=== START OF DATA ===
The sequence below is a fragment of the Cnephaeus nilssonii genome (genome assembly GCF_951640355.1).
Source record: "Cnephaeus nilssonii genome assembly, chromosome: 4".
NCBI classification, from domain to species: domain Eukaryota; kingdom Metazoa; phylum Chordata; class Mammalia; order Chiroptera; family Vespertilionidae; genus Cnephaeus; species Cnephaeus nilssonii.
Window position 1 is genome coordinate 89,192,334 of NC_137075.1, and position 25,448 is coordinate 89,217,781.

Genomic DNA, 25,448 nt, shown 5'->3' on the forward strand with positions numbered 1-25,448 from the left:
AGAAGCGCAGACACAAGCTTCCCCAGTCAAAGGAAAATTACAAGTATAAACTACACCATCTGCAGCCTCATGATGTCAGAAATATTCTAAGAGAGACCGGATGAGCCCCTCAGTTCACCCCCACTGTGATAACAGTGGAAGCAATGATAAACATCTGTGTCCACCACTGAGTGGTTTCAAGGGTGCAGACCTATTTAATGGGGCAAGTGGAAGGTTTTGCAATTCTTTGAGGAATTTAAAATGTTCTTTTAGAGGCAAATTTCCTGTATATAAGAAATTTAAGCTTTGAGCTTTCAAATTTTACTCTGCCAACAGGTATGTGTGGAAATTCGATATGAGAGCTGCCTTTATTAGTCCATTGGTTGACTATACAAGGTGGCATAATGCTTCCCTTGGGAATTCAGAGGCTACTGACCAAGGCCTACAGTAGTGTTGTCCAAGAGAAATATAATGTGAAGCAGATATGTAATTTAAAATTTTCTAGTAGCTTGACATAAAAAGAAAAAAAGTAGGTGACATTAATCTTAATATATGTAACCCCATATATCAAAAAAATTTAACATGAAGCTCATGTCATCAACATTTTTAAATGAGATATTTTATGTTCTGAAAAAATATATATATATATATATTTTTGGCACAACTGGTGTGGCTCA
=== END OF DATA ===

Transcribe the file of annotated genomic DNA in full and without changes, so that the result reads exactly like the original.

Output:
The sequence below is a fragment of the Cnephaeus nilssonii genome (genome assembly GCF_951640355.1).
Source record: "Cnephaeus nilssonii genome assembly, chromosome: 4".
NCBI classification, from domain to species: domain Eukaryota; kingdom Metazoa; phylum Chordata; class Mammalia; order Chiroptera; family Vespertilionidae; genus Cnephaeus; species Cnephaeus nilssonii.
Window position 1 is genome coordinate 89,192,334 of NC_137075.1, and position 25,448 is coordinate 89,217,781.

Genomic DNA, 25,448 nt, shown 5'->3' on the forward strand with positions numbered 1-25,448 from the left:
AGAAGCGCAGACACAAGCTTCCCCAGTCAAAGGAAAATTACAAGTATAAACTACACCATCTGCAGCCTCATGATGTCAGAAATATTCTAAGAGAGACCGGATGAGCCCCTCAGTTCACCCCCACTGTGATAACAGTGGAAGCAATGATAAACATCTGTGTCCACCACTGAGTGGTTTCAAGGGTGCAGACCTATTTAATGGGGCAAGTGGAAGGTTTTGCAATTCTTTGAGGAATTTAAAATGTTCTTTTAGAGGCAAATTTCCTGTATATAAGAAATTTAAGCTTTGAGCTTTCAAATTTTACTCTGCCAACAGGTATGTGTGGAAATTCGATATGAGAGCTGCCTTTATTAGTCCATTGGTTGACTATACAAGGTGGCATAATGCTTCCCTTGGGAATTCAGAGGCTACTGACCAAGGCCTACAGTAGTGTTGTCCAAGAGAAATATAATGTGAAGCAGATATGTAATTTAAAATTTTCTAGTAGCTTGACATAAAAAGAAAAAAAGTAGGTGACATTAATCTTAATATATGTAACCCCATATATCAAAAAAATTTAACATGAAGCTCATGTCATCAACATTTTTAAATGAGATATTTTATGTTCTGAAAAAATATATATATATATATATTTTTGGCACAACTGGTGTGGCTCA